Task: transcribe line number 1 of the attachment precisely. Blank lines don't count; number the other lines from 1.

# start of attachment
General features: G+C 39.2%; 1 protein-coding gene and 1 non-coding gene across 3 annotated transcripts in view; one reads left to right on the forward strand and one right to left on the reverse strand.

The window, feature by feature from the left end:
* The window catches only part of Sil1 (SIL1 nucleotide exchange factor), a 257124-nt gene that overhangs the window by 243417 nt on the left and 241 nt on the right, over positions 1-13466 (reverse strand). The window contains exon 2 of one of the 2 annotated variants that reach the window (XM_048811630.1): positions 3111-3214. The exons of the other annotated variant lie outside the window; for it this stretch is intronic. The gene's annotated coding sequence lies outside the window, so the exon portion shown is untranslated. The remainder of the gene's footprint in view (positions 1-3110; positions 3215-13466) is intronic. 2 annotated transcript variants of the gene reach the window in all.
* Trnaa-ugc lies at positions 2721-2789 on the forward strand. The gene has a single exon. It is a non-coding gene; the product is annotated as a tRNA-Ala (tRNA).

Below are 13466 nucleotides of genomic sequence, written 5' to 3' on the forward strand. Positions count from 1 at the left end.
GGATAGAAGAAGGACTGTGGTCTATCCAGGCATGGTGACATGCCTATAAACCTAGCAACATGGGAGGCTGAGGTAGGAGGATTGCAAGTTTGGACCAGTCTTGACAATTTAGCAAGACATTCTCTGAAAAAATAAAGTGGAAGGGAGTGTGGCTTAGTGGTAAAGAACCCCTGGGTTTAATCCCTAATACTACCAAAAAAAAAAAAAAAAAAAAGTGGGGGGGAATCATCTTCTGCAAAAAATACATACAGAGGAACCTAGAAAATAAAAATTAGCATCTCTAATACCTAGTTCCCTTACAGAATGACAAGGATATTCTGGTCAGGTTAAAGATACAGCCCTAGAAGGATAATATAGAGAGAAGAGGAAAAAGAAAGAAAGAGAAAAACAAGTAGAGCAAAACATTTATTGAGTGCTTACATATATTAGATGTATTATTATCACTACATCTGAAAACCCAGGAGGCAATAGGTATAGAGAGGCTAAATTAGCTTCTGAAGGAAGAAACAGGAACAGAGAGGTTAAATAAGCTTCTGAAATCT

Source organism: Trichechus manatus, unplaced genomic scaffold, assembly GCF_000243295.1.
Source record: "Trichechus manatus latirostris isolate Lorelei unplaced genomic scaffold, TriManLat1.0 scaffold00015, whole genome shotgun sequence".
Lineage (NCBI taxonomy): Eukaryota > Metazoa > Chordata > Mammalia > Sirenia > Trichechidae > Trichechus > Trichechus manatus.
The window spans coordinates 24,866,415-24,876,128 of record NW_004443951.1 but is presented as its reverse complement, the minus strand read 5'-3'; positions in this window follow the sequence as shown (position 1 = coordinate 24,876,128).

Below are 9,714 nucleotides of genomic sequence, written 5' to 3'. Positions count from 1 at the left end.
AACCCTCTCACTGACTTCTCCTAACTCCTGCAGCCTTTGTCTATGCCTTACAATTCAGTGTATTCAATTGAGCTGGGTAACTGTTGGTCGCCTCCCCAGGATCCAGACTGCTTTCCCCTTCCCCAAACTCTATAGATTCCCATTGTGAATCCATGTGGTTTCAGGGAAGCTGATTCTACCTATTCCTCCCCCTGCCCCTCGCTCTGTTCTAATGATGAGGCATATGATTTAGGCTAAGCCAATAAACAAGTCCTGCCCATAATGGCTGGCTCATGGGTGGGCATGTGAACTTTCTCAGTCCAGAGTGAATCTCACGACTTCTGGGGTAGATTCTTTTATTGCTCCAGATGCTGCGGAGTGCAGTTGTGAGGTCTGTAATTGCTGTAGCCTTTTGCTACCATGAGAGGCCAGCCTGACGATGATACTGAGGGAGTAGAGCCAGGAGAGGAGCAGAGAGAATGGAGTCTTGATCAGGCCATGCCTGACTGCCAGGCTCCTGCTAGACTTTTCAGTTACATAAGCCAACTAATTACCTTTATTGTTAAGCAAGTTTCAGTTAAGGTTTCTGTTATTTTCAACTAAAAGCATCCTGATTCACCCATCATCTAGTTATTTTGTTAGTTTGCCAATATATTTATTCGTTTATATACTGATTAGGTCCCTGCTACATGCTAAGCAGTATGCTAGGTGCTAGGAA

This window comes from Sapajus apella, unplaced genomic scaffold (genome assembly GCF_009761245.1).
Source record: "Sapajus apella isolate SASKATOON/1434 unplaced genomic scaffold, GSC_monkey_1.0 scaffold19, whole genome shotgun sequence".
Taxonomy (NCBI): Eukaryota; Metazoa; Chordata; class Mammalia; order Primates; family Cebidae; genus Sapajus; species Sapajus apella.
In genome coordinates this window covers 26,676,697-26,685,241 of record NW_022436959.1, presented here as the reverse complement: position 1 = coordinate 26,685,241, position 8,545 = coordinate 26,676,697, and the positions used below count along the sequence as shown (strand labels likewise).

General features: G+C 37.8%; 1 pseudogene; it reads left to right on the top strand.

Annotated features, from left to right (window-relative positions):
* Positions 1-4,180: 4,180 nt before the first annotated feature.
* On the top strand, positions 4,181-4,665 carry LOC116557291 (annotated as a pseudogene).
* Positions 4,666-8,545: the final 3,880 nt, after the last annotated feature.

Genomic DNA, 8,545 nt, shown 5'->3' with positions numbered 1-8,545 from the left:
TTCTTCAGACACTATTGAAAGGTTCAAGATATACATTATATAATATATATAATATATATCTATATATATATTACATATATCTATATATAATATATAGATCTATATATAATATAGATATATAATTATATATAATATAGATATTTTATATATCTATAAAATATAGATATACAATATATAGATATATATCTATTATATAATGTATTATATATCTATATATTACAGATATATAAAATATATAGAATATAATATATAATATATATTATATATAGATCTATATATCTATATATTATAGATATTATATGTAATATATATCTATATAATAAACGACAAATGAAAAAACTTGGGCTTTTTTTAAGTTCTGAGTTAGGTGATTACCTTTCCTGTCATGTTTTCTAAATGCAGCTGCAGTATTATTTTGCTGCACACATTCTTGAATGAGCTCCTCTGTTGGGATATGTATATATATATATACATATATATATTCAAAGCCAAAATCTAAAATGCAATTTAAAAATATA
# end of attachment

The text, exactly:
General features: G+C 39.2%; 1 protein-coding gene and 1 non-coding gene across 3 annotated transcripts in view; one reads left to right on the forward strand and one right to left on the reverse strand.